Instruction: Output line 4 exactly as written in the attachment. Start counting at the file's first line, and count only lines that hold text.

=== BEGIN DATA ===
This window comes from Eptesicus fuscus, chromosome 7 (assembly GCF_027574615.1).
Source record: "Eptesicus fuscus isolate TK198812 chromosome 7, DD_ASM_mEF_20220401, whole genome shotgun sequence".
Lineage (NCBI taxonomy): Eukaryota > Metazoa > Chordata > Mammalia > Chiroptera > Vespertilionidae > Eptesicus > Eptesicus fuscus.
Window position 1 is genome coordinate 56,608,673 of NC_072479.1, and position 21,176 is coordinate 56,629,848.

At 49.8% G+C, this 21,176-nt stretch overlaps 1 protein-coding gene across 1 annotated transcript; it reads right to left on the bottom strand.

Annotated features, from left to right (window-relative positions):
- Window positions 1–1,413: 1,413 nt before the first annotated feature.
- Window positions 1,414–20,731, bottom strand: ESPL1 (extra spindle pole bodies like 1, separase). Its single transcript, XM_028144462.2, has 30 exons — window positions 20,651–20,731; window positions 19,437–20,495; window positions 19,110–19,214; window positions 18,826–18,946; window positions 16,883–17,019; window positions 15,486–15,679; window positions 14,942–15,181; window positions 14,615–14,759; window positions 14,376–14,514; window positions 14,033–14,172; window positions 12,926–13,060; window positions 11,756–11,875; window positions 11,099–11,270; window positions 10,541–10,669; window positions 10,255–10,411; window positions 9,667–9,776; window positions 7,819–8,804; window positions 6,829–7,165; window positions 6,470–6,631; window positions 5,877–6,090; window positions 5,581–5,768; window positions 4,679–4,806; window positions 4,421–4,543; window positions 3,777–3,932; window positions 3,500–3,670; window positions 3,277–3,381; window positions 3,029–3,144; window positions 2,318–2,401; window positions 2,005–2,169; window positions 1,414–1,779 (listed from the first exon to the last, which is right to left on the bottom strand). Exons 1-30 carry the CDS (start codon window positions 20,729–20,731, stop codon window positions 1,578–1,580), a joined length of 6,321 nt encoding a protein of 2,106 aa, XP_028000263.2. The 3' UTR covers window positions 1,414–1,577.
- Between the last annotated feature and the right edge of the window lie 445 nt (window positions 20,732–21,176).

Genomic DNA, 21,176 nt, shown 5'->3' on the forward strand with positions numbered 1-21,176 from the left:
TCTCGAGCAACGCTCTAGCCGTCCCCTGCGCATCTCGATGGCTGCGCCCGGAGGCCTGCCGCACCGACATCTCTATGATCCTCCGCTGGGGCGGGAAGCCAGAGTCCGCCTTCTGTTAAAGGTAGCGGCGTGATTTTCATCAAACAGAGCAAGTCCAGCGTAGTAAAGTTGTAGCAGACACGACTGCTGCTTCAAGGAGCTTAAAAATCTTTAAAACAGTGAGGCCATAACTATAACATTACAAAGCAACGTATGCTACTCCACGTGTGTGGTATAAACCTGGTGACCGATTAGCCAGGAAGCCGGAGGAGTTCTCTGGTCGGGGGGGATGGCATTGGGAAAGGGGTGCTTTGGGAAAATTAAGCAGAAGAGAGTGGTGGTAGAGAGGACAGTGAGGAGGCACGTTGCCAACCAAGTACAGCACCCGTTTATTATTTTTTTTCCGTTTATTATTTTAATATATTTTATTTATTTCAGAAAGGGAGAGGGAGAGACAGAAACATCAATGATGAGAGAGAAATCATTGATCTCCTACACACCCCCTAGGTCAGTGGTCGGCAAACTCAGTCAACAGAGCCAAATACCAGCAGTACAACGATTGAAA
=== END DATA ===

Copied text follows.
Window position 1 is genome coordinate 56,608,673 of NC_072479.1, and position 21,176 is coordinate 56,629,848.